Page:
Sandwiched between the parent and student: You have to keep communication with parents ongoing and open. Share your concerns and listen to theirs. Just keep in mind that both parents and teachers have a common goal- doing their best for the student. Many a time, it has been the teacher who has successfully solved the problems of a child when a parent could not.

The terrific three of a successful teacher would be Confidence, Spontaneity, and Creativity.

Just remember: when school friends get together in adult life, sometimes many, many years down the line, they never speak of the great textbook or lesson from school. They talk of the teacher they loved or the interest in a subject that a teacher kindled in them. That is the kind of teacher you would want to be.

Teaching jobs in India

Given the level of overpopulation in India, though a school seems to have sprung up in every lane and by-lane, we have insufficient schools and insufficient teachers.

Still, one cannot deny that literacy is certainly on the rise. When we talk of literacy, our aim is not to count the number of PhDs. We have to set a modest target of at least educating our masses up to the 10th class. This thought gave birth to the Right to Education Act which envisages free and compulsory education to children between the ages of 6-14 years.

Social change is always difficult and slow to come. Education is a very powerful tool of change and is rightly the national priority.


In keeping with the spirit of the RTE, the Government of India also felt that the quality of teachers and schools should match these high ideals. The Central Teacher Eligibility Test (CTET) and the Teacher Eligibility Test (TET) aim to standardise the quality of teaching staff. CTET/TET certifications are compulsory for teachers to get employment into government or government-aided schools.

Of course, teaching may be its own reward, but an attractive salary and an enjoyable workplace are important too. All of these can be yours if you get a good CTET ranking.

In 2016, approximately 8 lakh candidates appeared for the CTET. Obviously, teaching jobs are in high demand. It would be a wise decision to invest time and effort with a good training institute that will help you score high in this test.

TalentSprint understands your aspirations and commends your choice of a teaching career. A teacher helps to mould the future citizens of this country and, as such, holds the future of the country in the palms of his/her hands.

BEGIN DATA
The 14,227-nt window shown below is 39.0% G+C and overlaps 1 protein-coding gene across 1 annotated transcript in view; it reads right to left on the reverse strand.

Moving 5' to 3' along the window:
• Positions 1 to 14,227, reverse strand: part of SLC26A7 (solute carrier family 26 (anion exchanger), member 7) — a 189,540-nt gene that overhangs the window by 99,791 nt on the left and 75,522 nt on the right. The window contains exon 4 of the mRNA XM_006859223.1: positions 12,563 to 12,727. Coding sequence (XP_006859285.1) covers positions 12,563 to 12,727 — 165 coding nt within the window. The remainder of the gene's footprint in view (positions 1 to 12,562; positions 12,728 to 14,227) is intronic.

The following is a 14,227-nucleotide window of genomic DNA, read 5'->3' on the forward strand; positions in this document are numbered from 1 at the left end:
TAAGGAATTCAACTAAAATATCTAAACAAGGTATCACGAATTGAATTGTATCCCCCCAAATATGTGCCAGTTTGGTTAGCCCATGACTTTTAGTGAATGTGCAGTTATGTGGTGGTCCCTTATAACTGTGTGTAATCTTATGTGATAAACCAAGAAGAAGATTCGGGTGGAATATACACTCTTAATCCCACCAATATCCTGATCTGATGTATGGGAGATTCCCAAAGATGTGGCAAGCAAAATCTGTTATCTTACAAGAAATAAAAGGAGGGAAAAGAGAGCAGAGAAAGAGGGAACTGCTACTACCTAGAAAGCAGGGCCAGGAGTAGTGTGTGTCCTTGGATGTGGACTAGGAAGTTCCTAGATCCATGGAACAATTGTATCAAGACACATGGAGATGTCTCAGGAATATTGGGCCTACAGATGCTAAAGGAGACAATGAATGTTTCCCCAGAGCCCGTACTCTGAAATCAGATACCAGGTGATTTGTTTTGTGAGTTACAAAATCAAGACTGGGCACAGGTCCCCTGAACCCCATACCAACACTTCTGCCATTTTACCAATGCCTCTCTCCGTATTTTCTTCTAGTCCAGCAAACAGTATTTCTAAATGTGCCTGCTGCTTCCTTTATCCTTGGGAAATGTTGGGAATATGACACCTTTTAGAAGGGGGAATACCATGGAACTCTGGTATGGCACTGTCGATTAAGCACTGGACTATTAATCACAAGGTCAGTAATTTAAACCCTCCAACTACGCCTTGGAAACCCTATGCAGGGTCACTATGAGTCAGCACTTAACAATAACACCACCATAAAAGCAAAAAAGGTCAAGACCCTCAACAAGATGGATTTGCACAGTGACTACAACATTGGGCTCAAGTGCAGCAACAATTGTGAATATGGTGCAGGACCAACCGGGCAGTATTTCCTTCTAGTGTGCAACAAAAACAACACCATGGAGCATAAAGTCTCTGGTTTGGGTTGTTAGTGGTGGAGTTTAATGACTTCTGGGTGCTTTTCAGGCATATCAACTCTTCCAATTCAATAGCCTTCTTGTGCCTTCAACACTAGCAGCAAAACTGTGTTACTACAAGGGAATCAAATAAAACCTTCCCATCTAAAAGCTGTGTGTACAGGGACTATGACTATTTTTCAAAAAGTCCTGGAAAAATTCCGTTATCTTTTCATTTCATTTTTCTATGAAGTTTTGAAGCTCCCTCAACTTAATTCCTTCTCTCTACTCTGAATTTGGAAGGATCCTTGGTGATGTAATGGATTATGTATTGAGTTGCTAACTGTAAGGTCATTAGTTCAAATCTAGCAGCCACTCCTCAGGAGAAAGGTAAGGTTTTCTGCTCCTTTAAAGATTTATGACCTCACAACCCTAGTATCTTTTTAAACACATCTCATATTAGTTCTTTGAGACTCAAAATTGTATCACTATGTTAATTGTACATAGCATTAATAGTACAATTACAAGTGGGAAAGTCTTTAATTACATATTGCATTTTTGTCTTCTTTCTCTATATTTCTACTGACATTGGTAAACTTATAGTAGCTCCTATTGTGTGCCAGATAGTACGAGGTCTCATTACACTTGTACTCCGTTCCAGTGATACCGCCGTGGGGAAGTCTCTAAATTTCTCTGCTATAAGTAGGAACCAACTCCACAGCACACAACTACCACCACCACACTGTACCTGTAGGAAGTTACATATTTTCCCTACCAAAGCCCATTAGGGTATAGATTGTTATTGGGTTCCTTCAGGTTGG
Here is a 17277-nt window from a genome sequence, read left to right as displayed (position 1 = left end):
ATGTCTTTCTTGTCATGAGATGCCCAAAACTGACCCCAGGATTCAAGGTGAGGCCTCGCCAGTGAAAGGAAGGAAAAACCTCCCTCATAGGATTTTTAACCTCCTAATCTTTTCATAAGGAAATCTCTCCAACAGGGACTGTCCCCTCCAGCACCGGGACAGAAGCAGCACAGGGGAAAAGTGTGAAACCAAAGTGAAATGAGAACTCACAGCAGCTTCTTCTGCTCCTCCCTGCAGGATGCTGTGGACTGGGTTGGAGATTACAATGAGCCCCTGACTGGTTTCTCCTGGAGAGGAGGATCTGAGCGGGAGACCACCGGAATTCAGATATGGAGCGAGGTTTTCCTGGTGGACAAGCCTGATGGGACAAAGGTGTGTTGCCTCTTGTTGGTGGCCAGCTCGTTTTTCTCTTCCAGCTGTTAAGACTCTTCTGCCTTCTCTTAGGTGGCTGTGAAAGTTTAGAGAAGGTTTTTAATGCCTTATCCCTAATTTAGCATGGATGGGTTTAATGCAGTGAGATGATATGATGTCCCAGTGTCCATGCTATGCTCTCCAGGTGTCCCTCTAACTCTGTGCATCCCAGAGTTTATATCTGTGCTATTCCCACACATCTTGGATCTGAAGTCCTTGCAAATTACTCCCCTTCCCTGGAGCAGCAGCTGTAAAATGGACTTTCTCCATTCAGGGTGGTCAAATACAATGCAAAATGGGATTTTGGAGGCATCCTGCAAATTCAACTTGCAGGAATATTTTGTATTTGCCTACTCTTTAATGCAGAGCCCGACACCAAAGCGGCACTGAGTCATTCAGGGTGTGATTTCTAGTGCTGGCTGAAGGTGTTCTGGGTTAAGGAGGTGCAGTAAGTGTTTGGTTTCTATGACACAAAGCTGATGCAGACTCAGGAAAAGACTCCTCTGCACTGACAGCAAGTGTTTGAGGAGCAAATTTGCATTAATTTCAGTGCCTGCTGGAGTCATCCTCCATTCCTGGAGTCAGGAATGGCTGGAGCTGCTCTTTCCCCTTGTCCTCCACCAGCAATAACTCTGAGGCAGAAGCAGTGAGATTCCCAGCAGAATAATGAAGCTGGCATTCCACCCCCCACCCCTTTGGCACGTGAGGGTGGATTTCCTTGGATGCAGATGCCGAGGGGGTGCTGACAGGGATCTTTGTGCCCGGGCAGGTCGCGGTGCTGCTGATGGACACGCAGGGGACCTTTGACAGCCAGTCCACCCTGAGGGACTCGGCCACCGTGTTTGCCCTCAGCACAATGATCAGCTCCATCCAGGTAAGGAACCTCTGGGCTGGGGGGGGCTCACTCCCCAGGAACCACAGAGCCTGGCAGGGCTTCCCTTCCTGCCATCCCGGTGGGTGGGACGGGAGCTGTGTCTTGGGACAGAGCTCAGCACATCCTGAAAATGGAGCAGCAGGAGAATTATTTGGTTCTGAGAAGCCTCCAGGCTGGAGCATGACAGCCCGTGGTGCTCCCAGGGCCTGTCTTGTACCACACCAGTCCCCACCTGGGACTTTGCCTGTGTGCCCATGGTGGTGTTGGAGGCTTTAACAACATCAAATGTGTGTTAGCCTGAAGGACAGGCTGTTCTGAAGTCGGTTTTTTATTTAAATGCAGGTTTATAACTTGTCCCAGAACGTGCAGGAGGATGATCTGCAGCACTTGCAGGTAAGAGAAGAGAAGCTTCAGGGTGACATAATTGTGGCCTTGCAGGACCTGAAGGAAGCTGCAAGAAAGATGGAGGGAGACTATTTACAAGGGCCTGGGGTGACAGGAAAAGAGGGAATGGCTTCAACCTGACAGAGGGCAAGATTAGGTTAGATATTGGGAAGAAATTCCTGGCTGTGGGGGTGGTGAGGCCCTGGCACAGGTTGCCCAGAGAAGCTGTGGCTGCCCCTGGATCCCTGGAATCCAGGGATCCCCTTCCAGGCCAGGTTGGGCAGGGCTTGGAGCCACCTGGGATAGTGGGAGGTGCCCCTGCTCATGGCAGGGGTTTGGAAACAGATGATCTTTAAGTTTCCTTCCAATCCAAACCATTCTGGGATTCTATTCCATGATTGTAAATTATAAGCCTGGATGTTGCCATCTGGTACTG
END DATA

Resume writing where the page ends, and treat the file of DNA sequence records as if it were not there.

You have it in you to enable students to realise their dreams.

Let us help you realise yours.
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Thursday, 30 March 2017

CTET Recruitment Details 2017


March is here! All those of waiting to write the Central Teacher Eligibility Test must be waiting anxiously for the notification. It should be sometime soon, so it would be helpful to quickly go through the details of the CTET in general, and the eligibility criteria in particular.

The Central Board of Secondary Education (CBSE) conducts the CTET twice every year. Generally, the first CTET is in February and the second in September of the year. So 2017 seems to be seeing some delays.

Why is a centralised test necessary?

The powers that be in India are well aware of the importance of education. It is the tool to raise the standards of living; enlightened minds lead to enlightened lives, stability, and a thriving nation.

The CTET is part of the initiative to realise the goals of the Right of Children to Free and Compulsory Education Act.

The test aims to improve standards of Indian educational institutions by improving the quality of teachers.

The CTET also aims at setting the national benchmark for teaching and teacher quality.

What makes CTET so desirable?

Qualifying in a state-run Teacher’s Eligibility Test (TET) or the CTET is now mandatory for all those aspirants looking to be primary and middle school teachers.